Benefits of an Anti-inflammatory Diet

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There has been a blizzard of information about anti-inflammatory diets within the past several years, beginning with the anti-aging studies of Yale University professor Dr. Nicholas Perricone. He introduced the anti-inflammation concept into popular vocabulary in 2002 with his book, The Perricone Prescription, as baby boomers grew more concerned with the external signs of aging.

Rather than focusing on laugh lines and wrinkles, his studies suggested that how we age is determined by how well our bodies work, and how well they function is determined by what we ingest. Since Perricone, there have been numerous diet plans and lifestyle books that define inflammation, its effects on the body and how to counteract these effects. There is science to back up their claims that the treatment of inflammation through diet will, in fact, do a body good.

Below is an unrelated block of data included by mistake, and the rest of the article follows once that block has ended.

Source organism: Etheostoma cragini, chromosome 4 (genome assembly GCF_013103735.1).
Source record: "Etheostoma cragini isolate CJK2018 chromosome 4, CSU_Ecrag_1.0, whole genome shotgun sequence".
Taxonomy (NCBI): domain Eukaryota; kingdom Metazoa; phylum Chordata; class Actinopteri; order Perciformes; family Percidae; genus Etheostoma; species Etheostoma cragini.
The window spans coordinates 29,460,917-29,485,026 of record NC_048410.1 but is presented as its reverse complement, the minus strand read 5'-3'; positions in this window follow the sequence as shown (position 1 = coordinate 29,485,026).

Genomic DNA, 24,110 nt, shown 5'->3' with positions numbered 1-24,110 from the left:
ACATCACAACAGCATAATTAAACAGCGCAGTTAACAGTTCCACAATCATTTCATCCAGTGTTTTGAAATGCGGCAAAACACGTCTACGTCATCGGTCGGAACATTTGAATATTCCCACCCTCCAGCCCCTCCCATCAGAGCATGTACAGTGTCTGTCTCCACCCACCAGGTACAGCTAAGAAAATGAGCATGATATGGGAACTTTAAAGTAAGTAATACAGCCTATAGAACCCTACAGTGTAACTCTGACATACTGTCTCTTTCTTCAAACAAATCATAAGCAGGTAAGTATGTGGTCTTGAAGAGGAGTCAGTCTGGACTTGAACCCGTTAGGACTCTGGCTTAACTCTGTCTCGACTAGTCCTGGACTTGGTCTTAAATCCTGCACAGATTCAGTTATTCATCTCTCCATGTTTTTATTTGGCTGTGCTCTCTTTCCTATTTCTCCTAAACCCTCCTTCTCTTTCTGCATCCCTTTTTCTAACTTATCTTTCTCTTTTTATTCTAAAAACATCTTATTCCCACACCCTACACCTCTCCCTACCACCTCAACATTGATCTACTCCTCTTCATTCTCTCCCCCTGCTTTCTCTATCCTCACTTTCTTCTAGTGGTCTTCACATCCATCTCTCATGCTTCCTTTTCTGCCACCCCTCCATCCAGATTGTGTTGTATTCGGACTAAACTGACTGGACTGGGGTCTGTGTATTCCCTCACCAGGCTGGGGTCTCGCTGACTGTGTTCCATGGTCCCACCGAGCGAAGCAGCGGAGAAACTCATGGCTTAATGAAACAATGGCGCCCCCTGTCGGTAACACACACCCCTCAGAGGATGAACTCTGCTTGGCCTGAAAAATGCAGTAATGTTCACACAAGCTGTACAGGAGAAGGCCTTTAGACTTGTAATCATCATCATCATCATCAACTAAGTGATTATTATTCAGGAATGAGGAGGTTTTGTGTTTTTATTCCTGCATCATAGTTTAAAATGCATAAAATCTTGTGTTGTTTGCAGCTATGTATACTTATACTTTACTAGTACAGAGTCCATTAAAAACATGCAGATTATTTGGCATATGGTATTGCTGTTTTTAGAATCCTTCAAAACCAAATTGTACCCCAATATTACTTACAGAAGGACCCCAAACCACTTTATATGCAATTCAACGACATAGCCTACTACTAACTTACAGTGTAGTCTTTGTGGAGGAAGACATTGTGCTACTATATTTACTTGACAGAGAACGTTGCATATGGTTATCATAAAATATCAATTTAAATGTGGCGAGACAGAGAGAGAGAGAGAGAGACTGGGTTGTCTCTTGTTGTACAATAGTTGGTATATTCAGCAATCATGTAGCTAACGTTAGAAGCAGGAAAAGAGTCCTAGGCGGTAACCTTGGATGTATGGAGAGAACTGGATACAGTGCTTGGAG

Inflammation in its obvious form is a sign of infection. Body tissues become red, swollen, may give off heat and cause us varying degrees of physical discomfort. There is another type of inflammation, however, that often goes unnoticed: silent inflammation. This is when the body's immune system works overtime to ward off oxidants, toxins, environmental pollutants, and the usual viral and bacterial suspects.